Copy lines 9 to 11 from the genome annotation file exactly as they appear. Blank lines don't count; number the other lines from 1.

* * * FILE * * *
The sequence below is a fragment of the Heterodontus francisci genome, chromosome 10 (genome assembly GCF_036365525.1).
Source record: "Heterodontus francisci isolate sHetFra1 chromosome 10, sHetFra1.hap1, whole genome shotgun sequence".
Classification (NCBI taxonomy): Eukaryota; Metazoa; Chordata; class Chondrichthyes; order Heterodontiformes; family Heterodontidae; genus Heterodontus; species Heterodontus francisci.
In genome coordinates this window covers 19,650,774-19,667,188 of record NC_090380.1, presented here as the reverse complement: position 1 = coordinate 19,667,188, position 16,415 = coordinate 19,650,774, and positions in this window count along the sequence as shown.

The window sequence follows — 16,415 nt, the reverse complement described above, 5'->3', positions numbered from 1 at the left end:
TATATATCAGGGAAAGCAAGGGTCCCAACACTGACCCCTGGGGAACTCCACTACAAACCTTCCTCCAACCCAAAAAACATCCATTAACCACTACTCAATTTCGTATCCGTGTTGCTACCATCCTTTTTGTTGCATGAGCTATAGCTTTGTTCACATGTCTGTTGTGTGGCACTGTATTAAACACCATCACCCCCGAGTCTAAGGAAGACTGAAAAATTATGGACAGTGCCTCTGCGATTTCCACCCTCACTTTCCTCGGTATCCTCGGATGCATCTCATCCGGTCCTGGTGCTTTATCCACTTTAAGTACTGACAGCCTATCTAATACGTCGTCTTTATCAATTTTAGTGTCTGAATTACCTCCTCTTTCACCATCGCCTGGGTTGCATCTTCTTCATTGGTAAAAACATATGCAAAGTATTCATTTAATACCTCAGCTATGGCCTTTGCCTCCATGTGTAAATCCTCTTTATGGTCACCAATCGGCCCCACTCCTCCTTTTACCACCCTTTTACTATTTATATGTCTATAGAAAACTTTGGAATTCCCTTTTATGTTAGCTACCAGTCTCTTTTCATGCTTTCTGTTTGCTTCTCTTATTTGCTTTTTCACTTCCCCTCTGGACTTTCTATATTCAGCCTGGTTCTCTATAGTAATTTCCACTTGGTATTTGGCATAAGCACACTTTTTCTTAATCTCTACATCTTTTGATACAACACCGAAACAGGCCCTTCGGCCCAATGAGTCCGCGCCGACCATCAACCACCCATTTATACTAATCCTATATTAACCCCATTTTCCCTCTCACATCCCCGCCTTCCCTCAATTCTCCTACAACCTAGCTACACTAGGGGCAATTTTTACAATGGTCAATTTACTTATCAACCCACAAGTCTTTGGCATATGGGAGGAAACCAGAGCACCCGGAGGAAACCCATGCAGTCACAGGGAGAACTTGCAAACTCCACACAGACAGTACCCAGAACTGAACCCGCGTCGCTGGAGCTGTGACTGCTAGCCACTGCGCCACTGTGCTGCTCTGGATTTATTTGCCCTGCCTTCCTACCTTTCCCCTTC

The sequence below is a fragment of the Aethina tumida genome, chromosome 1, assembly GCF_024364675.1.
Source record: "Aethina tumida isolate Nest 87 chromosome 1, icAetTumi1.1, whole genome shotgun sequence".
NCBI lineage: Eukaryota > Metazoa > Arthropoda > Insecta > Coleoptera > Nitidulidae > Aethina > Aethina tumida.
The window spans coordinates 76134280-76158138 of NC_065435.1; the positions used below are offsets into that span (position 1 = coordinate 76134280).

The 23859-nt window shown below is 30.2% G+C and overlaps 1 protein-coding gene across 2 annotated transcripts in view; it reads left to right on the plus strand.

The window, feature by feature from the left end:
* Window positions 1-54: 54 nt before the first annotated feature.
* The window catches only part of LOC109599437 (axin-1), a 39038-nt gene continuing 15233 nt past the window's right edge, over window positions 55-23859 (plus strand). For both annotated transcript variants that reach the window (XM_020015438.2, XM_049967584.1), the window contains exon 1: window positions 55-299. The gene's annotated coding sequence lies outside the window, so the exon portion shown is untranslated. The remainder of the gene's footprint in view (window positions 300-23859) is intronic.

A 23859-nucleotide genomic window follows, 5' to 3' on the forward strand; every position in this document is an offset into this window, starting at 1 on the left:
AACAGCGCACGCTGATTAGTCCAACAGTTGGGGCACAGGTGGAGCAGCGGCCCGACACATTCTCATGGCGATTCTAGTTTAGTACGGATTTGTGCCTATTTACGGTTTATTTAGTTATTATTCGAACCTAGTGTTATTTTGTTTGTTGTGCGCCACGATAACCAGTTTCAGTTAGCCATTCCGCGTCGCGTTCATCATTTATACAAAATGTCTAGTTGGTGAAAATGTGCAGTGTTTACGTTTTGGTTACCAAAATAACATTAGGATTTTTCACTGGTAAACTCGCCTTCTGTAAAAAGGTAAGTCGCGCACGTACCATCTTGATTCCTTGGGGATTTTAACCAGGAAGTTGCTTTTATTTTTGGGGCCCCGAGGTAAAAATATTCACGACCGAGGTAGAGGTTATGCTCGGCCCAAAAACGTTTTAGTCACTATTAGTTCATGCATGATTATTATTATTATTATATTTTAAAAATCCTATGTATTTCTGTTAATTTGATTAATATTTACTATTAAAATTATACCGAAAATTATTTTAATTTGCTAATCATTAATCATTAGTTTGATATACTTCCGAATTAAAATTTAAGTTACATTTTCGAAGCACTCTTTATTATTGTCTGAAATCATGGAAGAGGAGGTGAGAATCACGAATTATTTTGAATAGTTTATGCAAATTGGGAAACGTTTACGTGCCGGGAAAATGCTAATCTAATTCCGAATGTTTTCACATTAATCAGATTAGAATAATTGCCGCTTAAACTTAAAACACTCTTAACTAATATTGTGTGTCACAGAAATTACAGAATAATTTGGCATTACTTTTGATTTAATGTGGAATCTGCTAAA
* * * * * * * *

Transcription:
NCBI lineage: Eukaryota > Metazoa > Arthropoda > Insecta > Coleoptera > Nitidulidae > Aethina > Aethina tumida.
The window spans coordinates 76134280-76158138 of NC_065435.1; the positions used below are offsets into that span (position 1 = coordinate 76134280).

The 23859-nt window shown below is 30.2% G+C and overlaps 1 protein-coding gene across 2 annotated transcripts in view; it reads left to right on the plus strand.